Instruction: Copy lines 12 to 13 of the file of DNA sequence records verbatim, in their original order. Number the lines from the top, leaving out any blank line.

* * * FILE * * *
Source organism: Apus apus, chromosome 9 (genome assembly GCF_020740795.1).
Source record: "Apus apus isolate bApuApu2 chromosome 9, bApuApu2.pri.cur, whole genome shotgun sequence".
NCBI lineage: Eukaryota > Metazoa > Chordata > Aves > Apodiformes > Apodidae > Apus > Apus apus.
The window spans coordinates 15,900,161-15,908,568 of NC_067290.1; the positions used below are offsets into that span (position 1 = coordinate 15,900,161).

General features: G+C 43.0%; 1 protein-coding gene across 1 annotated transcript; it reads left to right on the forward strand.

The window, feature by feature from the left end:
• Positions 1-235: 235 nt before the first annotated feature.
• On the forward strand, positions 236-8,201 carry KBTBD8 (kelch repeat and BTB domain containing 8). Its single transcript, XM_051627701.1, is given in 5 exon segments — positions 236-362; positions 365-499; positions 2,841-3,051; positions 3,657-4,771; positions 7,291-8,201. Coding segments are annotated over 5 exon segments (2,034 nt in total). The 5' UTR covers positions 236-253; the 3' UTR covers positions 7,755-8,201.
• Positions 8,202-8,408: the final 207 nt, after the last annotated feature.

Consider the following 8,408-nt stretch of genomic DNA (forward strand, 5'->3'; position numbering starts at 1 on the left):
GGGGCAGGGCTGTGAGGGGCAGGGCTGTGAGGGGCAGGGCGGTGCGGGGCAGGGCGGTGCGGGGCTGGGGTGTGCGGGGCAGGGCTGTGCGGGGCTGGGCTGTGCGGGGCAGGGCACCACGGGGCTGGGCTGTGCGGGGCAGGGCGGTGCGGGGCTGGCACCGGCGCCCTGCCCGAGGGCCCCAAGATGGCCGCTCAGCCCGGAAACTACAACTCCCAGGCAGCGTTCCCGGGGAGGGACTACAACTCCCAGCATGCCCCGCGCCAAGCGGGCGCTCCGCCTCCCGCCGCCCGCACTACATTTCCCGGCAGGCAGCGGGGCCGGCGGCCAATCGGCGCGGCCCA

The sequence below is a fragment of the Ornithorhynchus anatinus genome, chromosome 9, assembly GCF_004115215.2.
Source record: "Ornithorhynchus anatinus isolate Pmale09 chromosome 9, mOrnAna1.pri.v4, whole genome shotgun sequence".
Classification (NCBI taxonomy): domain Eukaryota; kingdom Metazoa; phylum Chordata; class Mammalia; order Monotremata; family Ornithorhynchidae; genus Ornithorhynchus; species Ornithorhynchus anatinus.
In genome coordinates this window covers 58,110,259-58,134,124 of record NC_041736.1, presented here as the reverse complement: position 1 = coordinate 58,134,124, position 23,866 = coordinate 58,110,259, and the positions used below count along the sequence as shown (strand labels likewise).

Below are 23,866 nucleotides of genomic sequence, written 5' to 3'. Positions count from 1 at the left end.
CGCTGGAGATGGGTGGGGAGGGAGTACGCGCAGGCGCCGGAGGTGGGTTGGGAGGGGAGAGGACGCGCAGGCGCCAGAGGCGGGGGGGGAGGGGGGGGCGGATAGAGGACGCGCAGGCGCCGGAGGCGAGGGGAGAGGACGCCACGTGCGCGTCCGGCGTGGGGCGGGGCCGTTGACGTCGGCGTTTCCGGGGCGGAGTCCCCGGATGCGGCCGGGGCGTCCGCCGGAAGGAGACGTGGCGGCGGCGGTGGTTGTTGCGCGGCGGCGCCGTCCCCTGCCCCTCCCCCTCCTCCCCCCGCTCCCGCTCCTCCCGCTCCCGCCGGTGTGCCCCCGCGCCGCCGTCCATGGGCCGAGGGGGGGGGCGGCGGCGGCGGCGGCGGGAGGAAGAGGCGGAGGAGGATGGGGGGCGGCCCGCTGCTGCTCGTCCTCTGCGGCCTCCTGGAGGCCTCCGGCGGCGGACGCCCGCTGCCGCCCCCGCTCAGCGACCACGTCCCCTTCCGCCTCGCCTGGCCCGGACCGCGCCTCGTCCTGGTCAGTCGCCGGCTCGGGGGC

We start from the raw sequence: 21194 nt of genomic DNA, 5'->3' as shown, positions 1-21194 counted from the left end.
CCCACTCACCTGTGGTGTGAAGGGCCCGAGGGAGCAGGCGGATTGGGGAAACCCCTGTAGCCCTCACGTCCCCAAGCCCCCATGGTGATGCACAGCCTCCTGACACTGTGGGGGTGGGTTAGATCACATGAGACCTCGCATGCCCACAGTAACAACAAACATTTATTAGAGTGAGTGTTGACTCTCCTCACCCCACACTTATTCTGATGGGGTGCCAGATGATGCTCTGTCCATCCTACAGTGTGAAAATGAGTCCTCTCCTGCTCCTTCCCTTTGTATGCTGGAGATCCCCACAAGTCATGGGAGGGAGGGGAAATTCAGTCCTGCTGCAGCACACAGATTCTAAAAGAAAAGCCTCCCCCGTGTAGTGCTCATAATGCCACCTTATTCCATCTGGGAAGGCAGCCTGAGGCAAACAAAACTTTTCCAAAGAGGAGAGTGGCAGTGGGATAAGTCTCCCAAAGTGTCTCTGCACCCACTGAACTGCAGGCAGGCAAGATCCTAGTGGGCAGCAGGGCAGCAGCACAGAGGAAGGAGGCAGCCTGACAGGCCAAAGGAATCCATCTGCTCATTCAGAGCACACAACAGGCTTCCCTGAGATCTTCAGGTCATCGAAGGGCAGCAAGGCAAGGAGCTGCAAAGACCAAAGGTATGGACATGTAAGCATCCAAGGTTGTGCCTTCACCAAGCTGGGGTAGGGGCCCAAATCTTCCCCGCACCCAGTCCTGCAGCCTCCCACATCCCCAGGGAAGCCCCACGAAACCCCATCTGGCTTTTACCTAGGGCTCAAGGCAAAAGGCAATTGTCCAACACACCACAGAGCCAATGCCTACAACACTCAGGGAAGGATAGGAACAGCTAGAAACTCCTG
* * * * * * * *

The sequence below is a fragment of the Ornithorhynchus anatinus genome, chromosome 9, assembly GCF_004115215.2.
Source record: "Ornithorhynchus anatinus isolate Pmale09 chromosome 9, mOrnAna1.pri.v4, whole genome shotgun sequence".